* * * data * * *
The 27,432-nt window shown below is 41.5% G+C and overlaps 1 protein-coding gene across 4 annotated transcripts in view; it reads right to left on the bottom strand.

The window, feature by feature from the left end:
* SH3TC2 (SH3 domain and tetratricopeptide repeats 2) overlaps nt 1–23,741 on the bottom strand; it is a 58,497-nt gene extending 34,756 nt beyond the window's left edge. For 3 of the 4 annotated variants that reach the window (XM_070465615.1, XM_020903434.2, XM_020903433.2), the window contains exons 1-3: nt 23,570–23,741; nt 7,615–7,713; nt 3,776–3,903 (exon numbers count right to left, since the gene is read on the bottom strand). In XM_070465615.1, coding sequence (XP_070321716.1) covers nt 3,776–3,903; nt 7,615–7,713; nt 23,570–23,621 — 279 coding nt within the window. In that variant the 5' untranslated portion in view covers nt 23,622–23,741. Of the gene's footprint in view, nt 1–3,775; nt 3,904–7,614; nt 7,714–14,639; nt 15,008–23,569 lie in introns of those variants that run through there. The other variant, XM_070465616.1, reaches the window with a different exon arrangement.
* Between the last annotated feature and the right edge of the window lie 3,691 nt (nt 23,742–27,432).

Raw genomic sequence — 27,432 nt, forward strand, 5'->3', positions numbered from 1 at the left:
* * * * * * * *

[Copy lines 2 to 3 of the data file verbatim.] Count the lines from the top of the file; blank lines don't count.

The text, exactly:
The window, feature by feature from the left end:
* SH3TC2 (SH3 domain and tetratricopeptide repeats 2) overlaps nt 1–23,741 on the bottom strand; it is a 58,497-nt gene extending 34,756 nt beyond the window's left edge. For 3 of the 4 annotated variants that reach the window (XM_070465615.1, XM_020903434.2, XM_020903433.2), the window contains exons 1-3: nt 23,570–23,741; nt 7,615–7,713; nt 3,776–3,903 (exon numbers count right to left, since the gene is read on the bottom strand). In XM_070465615.1, coding sequence (XP_070321716.1) covers nt 3,776–3,903; nt 7,615–7,713; nt 23,570–23,621 — 279 coding nt within the window. In that variant the 5' untranslated portion in view covers nt 23,622–23,741. Of the gene's footprint in view, nt 1–3,775; nt 3,904–7,614; nt 7,714–14,639; nt 15,008–23,569 lie in introns of those variants that run through there. The other variant, XM_070465616.1, reaches the window with a different exon arrangement.